People who use marijuana believe frequent use can help aid in sleep but the perception is being challenged by recent studies which look at the reality of sleep patterns for users of marijuana. Learn more about whether this is true and the ramifications.
The Journal of Addictive Diseases, coauthored by Michael Stein, found daily marijuana users actually scored higher on the Insomnia Severity Index (ISI) and on sleep-disturbance measures than people who did not use it every day. Three groups were studied: daily users, non-daily users and those who smoked at least one day of the past month up to five days a week. A control group participated who did not use the drug at all and most participants were in the early 20s.
As many as one-third of young adults, age 18 to 25 years old, complain of sleep problems. Study findings show while occasional marijuana does not disturb sleep, heavy users of marijuana may actually experience the opposite, or sleep difficulties and deficits. The effects of marijuana on sleep in intermittent users may be similar, in part, to people who drink where improvements in sleep were reported with intermittent use but daily users of the drug experience worse sleep patterns.
Looking at Data
The study which examined sleep patterns in the three adults found no significant differences in sleep characteristics of those who did not use marijuana daily compared to those who did not use at all. Daytime sleepiness did not differ among heavy, light and nonusers. Sleep disturbances are also common the 20-something young people but quite possibly did not seem to increase by non-daily use. Approximately 20 percent of nonsmokers met criteria for clinical insomnia but for daily users, it was 39 percent. Sleep disruption measures were worse for daily users than occasional users. Researchers noted daily marijuana users typically reported smoking marijuana day and night but less frequent users generally used it only at night.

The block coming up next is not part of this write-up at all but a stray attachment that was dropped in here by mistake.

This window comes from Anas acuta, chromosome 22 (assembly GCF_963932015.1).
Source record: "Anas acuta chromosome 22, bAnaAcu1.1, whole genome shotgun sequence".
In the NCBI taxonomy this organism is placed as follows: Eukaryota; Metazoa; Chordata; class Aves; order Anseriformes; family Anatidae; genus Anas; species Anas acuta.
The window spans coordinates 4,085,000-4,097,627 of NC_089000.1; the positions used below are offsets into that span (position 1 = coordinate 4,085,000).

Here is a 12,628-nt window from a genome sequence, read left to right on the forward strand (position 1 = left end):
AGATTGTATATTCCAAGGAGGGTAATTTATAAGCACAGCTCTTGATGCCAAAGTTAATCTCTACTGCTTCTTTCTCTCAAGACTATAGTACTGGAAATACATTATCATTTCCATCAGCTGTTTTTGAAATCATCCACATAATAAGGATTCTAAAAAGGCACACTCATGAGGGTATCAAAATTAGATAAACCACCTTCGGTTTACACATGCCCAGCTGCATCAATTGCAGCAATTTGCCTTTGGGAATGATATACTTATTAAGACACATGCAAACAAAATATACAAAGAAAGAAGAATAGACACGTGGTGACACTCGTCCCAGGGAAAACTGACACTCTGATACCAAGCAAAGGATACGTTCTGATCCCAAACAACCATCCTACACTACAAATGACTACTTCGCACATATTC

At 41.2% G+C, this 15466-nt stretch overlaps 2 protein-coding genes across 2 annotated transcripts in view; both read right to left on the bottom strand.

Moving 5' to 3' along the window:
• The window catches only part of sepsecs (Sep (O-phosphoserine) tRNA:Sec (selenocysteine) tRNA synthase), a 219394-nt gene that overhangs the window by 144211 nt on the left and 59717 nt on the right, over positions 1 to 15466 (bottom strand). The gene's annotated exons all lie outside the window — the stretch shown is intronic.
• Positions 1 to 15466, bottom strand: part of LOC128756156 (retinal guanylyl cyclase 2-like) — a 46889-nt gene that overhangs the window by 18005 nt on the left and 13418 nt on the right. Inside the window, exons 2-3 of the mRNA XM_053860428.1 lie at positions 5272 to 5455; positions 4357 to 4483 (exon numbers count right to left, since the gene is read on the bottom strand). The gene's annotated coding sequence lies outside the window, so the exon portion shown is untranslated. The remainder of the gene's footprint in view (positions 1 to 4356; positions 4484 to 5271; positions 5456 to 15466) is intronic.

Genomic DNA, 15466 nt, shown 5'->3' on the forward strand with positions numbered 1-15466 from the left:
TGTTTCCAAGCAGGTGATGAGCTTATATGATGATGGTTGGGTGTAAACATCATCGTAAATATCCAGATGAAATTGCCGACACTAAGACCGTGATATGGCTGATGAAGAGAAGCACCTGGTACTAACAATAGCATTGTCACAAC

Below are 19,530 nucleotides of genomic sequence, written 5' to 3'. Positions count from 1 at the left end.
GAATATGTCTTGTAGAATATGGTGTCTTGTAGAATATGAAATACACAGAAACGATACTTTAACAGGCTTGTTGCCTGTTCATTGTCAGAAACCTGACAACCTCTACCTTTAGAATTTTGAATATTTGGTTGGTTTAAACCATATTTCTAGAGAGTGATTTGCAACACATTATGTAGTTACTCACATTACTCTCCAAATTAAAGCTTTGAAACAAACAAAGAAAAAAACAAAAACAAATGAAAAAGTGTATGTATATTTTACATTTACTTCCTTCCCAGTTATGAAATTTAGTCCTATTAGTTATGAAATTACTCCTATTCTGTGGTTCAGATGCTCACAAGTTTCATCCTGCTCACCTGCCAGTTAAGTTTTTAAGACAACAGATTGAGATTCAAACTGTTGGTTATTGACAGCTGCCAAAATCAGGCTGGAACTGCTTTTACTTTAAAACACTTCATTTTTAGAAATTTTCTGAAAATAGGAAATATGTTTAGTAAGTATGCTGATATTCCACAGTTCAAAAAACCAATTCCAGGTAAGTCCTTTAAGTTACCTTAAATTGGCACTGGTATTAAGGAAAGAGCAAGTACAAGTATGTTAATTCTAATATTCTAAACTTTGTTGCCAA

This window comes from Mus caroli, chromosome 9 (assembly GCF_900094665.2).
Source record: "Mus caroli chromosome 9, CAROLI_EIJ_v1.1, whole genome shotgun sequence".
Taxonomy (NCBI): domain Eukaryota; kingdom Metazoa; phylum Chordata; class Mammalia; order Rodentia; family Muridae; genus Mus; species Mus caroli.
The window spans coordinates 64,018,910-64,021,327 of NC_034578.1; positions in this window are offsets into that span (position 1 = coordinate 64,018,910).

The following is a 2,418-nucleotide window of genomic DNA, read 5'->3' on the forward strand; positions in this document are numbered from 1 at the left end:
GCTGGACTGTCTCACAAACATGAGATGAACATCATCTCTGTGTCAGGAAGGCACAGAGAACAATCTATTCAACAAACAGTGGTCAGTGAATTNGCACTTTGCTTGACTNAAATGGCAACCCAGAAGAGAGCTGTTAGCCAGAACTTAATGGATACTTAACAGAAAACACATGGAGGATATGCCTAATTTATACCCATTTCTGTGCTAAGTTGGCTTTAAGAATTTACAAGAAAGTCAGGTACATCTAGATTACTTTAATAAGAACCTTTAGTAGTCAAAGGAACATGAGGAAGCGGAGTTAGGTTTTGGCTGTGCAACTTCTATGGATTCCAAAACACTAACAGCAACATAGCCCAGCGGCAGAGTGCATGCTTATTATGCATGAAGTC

Researchers discovered interesting aspects of use differences between men and women when it came to sleep patterns. Women reported sleep disturbance problems more than men although insomnia is more common for women than men. Marijuana use has shown to affect women’s performances on neurological tasks more than it affects men’s.
Overall, marijuana is one of the most commonly used drug in the United States, particularly among young adults 18 to 25. Many people report turning to the drug to alleviate a variety of medical and psychiatric symptoms, including pain, anxiety and post-traumatic stress disorder. Young adults particularly cite turning to marijuana to deal with the biopsychosocial aspects of being young, finishing school, working and dealing with pressures of daily life.
The Villa provides support for individuals with a variety of substance use disorders, including marijuana addiction. If you or a loved one are struggling to quit marijuana, call us to find out how we can help you learn tools and get support for the journey.